On 2010-02-04, Ken Pledger <email@example.com> wrote: > In article ><firstname.lastname@example.org>, > junoexpress <email@example.com> wrote:
>> At social gatherings when people ask what you do, if you say >> mathematics, they'll often respond that they hate math or were >> terrible at in school, etc. Kind of a rude response I think, as I >> wouldn't come out and so openly diss someone's profession like that. >> And somewhat of a humorous response, since few people would think to >> confess that they were bad at English or could barely read or put >> together a coherent sentence, and yet they so gleefully volunteer that >> they are bad at math. I'm curious how people who do math respond to >> those types of comments....
> The popular attitude is perfectly understandable. So many people > were forced into badly run school mathematics classes when they were > young, that anything other than widespread hatred of the subject would > be a miracle. The solution is blindingly simple, but I know it will > horrify many people in this news group: stop making mathematics > compulsory in high schools.
> As for the social situations, I doubt if it's possible to give a > serious answer in a short time. My standard ploy is to grin and say, > "Well, if everyone was good at it then I'd be out of a job." That's not > true, of course, but it rescues people from feeling threatened (or > disliking me).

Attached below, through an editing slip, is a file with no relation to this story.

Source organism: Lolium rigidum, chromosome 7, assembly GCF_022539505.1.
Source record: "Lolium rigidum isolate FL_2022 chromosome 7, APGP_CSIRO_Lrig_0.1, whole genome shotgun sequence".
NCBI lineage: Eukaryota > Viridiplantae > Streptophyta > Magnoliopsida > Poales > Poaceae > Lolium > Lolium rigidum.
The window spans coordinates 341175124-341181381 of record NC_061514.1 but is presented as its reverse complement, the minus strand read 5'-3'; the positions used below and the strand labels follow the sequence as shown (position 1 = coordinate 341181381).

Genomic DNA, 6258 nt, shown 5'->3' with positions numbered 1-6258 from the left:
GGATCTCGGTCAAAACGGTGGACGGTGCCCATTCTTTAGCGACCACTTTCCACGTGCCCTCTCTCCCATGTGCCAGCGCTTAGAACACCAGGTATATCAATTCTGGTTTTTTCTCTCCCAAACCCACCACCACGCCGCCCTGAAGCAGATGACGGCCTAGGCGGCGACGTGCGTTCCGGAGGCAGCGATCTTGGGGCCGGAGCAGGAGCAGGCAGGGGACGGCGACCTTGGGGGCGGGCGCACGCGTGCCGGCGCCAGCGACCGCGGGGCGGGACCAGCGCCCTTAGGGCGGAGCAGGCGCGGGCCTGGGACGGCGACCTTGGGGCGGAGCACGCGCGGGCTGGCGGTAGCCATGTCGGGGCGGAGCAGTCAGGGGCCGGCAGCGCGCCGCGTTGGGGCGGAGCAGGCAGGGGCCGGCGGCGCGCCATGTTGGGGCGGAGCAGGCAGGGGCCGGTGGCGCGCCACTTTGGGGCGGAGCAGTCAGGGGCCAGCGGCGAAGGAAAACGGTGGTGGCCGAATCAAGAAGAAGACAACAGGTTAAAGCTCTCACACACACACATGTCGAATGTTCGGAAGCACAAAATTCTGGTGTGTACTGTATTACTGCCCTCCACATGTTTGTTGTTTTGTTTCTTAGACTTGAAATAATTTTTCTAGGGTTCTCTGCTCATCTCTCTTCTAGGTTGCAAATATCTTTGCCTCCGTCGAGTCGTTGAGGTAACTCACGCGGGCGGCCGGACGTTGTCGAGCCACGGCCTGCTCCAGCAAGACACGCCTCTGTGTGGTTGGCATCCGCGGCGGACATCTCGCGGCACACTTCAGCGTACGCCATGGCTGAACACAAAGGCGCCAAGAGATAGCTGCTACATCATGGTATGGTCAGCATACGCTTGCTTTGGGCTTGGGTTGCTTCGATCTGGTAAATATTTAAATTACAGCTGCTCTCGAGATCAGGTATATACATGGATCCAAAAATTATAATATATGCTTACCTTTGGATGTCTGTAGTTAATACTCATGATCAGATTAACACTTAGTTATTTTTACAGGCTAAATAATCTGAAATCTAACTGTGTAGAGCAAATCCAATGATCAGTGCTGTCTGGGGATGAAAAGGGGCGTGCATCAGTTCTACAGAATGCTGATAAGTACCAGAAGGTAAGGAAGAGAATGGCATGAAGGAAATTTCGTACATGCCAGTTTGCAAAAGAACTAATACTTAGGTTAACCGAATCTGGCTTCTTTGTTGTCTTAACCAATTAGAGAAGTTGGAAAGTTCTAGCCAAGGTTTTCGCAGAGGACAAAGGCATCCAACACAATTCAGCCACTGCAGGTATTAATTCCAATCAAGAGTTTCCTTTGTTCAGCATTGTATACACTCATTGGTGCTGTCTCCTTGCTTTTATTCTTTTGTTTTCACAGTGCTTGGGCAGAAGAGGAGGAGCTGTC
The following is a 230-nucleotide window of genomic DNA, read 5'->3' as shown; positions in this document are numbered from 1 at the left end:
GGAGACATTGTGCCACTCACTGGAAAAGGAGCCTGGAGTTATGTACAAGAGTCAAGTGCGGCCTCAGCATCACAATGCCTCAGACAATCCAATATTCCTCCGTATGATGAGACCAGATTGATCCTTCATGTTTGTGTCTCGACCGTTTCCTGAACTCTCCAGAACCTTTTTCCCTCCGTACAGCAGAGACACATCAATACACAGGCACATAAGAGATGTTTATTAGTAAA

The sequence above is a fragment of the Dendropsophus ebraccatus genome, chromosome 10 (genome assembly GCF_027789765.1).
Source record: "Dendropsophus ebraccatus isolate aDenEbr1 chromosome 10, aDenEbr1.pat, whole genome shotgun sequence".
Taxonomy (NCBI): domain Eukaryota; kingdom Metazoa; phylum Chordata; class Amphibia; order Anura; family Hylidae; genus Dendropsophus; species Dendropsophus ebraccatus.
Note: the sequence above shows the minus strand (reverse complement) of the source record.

> Ken Pledger.
Mathematics is badly taught at all levels, especially the elementary and high school levels. Decades ago, it was recognized that the only "real mathematics" course below the advanced levels was the "Euclid" course in high school.
Alas, this course is not even available to all. Mathematics does consist of facts and proofs, but the most important part is the CONCEPTS. For the non-mathematician, this is essentially the important part; it is necessary for the layman to know what numbers "mean", and what the operations mean. Someone who knows this, and can enter characters correctly, can get the results form a calculator. Someone who knows how to carry out manually the operations may do the wrong ones.
Similarly, the engineer needs to understand what a derivative and integral mean, not how to calculate them. With this, he can formulate his differential equations correctly, and not restrict them to those he knows how to solve.
Those who pooh-pooh mathematical concepts are rendered unable to understand the self-enforcing laws of nature, and keep trying to force people to do what often should not even be given any consideration.
-- This address is for information only. I do not claim that these views are those of the Statistics Department or of Purdue University. Herman Rubin, Department of Statistics, Purdue University firstname.lastname@example.org Phone: (765)494-6054 FAX: (765)494-0558